Friday, 18 February 2011

3D Modelling: Polygon Research

After the initial concept art stage, the 'modeling' process comes into play to bring your drawings to life within the three dimensional world. There are various types of software used to create 3D models, such as zbrush, Mudbox and Maya: All in which use different elements in order to make the most beautifully rendered models within our movie and gaming industries.

However, making 3D models isn't always an easy process. It requires plenty of drawing skill and knowledge in order to make realistic creations. Such as facial and human anatomies, structured landscapes and objects. Without this understanding, making 3D models would be near enough impossible to master. For example making a face within a 3D structure requires knowledge of the human skull, muscle and tissue structure, skin layouts (creases, stretching, folds etc) weight, gravity and hair! When it is evident that you can compose these elements successfully within drawings, You are ready to build it up in the 3D world. Drawing first is crucial, not only to understand those elements of correct proportion, but also to use as a reference when bringing those drawings to life.

So once all your drawings are underway and ready to go, it's time to make it into a 3D sculpture. When making models, there is structure known as a 'polygon mesh' which covers the surface of the object in square like shapes. A polygon mesh determines the visual quality and structure of your model, depending on how many 'squares' are present. You can change the amount of polygons on your mesh on the basis of how you want your 3D model to look (low to high quality, simple to extravagant) These days, many video game models reach into the millions upon millions of polygons on a mesh, For example games like 'Gears of War 2', 'Halo Reach', 'Final Fantasy 13' and 'Castlevania: LOS'. However, not so long ago, it was very different. It was rare for video games to breach past the thousands of polygons to a mesh, simply on the basis with lack of technology etc.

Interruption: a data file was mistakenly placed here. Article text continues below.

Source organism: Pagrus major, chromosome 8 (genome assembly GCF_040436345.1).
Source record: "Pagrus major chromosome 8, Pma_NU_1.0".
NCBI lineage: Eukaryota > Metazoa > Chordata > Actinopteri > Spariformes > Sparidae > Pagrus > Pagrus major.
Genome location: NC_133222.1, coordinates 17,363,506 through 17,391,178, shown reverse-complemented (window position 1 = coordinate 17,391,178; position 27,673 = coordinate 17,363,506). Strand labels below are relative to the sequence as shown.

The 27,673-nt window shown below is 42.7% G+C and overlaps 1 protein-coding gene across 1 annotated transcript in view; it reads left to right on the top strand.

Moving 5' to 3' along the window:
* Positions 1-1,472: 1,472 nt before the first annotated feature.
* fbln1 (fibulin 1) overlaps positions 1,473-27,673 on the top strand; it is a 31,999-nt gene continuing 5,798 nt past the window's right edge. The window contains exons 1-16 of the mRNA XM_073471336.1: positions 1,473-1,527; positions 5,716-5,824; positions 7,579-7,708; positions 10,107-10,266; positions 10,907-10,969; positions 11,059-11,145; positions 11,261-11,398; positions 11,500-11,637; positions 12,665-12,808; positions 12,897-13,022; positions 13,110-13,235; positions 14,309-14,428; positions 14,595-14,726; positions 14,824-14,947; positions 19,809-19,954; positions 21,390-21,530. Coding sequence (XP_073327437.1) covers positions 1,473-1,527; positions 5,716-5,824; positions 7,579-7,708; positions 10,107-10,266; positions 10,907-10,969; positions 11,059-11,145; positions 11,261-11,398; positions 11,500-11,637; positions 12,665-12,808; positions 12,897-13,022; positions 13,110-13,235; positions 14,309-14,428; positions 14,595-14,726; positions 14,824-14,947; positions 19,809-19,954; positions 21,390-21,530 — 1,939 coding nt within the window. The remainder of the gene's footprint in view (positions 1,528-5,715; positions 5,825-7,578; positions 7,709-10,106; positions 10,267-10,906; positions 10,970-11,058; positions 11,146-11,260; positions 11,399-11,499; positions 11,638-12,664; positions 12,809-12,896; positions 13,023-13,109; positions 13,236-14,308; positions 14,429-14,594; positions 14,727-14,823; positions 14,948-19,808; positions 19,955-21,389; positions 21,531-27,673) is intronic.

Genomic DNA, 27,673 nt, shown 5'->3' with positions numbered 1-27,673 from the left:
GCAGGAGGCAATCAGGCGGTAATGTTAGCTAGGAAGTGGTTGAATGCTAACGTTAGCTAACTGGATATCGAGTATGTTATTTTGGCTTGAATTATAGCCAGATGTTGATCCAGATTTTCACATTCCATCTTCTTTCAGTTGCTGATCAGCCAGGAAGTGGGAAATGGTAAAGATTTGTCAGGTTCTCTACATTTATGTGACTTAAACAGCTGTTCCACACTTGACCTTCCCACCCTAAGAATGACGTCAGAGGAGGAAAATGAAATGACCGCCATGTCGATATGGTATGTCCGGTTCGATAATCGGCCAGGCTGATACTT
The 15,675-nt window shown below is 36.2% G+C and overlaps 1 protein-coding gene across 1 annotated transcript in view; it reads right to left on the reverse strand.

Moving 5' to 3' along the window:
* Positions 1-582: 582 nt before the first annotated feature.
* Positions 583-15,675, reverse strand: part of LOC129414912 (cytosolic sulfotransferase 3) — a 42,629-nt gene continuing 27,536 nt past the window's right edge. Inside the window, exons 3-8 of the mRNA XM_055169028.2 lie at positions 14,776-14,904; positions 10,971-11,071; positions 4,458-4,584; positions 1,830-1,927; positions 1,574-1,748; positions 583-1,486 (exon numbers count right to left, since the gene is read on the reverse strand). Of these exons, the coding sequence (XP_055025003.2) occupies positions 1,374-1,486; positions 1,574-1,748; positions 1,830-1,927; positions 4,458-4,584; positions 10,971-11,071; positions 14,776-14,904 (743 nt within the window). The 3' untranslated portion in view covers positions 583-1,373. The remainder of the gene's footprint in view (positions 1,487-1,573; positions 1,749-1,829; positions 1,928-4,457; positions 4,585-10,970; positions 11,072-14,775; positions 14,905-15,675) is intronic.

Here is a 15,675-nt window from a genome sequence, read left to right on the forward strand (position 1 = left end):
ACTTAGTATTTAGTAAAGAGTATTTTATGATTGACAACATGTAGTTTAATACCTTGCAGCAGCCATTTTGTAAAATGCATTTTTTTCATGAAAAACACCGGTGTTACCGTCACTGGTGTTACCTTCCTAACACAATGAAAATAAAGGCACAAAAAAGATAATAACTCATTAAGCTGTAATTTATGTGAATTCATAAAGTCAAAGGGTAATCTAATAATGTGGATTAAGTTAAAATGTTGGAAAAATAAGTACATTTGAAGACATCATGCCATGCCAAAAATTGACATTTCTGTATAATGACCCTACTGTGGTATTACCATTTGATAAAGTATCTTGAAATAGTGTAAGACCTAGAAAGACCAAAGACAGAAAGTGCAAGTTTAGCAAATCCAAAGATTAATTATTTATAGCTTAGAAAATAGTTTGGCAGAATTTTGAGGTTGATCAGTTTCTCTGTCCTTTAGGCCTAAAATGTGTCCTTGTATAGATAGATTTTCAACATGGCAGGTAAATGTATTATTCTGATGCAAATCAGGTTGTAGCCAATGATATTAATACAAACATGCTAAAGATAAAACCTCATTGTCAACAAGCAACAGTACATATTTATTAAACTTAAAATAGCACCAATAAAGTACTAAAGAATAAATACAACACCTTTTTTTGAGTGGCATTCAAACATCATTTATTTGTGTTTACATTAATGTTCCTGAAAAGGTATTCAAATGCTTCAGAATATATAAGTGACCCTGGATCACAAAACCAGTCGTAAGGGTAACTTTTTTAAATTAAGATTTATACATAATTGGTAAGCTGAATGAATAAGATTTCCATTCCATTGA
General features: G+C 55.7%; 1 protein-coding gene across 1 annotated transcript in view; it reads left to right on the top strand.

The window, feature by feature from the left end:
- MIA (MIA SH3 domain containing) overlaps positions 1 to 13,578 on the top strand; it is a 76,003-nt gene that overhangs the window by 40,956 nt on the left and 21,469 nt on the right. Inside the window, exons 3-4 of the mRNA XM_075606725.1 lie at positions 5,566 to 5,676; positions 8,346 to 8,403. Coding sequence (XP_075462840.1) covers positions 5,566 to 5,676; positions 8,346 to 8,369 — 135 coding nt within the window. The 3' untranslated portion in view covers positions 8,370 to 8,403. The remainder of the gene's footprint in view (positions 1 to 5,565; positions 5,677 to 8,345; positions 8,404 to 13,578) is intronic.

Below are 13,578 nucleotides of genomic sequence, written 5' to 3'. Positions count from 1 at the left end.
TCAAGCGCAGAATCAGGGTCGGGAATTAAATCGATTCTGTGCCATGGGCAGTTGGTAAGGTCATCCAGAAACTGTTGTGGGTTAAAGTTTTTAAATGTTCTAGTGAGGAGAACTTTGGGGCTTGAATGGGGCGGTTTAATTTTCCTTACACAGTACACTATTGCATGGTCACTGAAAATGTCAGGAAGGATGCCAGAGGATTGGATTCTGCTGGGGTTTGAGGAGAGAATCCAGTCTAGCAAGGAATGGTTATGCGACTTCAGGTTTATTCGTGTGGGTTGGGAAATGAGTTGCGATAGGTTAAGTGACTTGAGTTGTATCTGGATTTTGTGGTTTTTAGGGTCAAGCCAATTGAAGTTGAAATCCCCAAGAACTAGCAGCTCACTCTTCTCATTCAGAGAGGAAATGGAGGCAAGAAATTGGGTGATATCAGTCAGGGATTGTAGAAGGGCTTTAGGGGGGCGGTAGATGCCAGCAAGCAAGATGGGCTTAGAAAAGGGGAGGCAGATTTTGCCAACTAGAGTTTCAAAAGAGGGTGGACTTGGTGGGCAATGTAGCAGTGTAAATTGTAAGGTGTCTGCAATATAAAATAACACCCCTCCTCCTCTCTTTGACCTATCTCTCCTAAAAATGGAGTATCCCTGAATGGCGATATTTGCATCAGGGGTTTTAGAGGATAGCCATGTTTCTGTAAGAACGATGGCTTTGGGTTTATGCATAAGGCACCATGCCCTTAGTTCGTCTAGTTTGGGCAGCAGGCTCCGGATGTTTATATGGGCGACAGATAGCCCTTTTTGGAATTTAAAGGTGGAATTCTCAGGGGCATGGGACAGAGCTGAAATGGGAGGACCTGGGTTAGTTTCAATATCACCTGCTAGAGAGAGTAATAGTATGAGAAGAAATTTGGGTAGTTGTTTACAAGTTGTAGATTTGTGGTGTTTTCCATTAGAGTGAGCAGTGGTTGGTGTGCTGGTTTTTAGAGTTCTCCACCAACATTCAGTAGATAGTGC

Here are some image examples representing and comparing different qualities of polygon meshes:

1.) 007 Goldeneye (1997) from the N64. Polygon count: 300-400, However! differs in FPS view. When selecting to go to the options menu, your 'hand' appears with a watch in which enables you to pan through your weapons, mission objectives and maps etc. These polygons could potentially breach into 1000.

2.) Halo: Combat Evolved (2001) and (Halo 3) 2007 from Microsoft's Xbox. For the first Halo, the polygon count breached around the 2000's mark, which at it's time was pretty impressive in terms of visually appealing graphics etc. However, it's successor Halo 3 benefited from the latest 3D modeling technology at the time, and produced polygon meshes that reached into the millions.

3.) Tomb Raider (1996), Tomb Raider Legend (2007), Tomb Raider: Underworld (2008) for Sony's Playstation, Microsoft's Xbox and PC. Tomb Raider is probably the most recognizable in terms of development with polygon meshes. It is hard to forget the 90's heroine first appearing with those triangular shaped 'Madonna' breasts. Who can blame it? with a maximum of 300 polygons to the model's mesh. In the future, as better 3D modeling systems were being produced, Tomb raider benefited from a nice re-model of our classy maiden. With Tomb Raider Legend, Lara Croft and the game itself evolved and gained a whole new level of respect, within seeing that glorious transformation of better graphics and proportions. It reached up to a nice 5000 polygons in the mesh structure. With that success of Tomb Raider Legend, the series has managed to set and produced another three games from then to now. The most recent and definitive for stunning visuals is Tomb Raider: Underworld. Beautifully rendered landscaping and character models made this addition to the franchise one not to miss! All thanks to a massive increase of up to 30,000 polygons.


. Google Images

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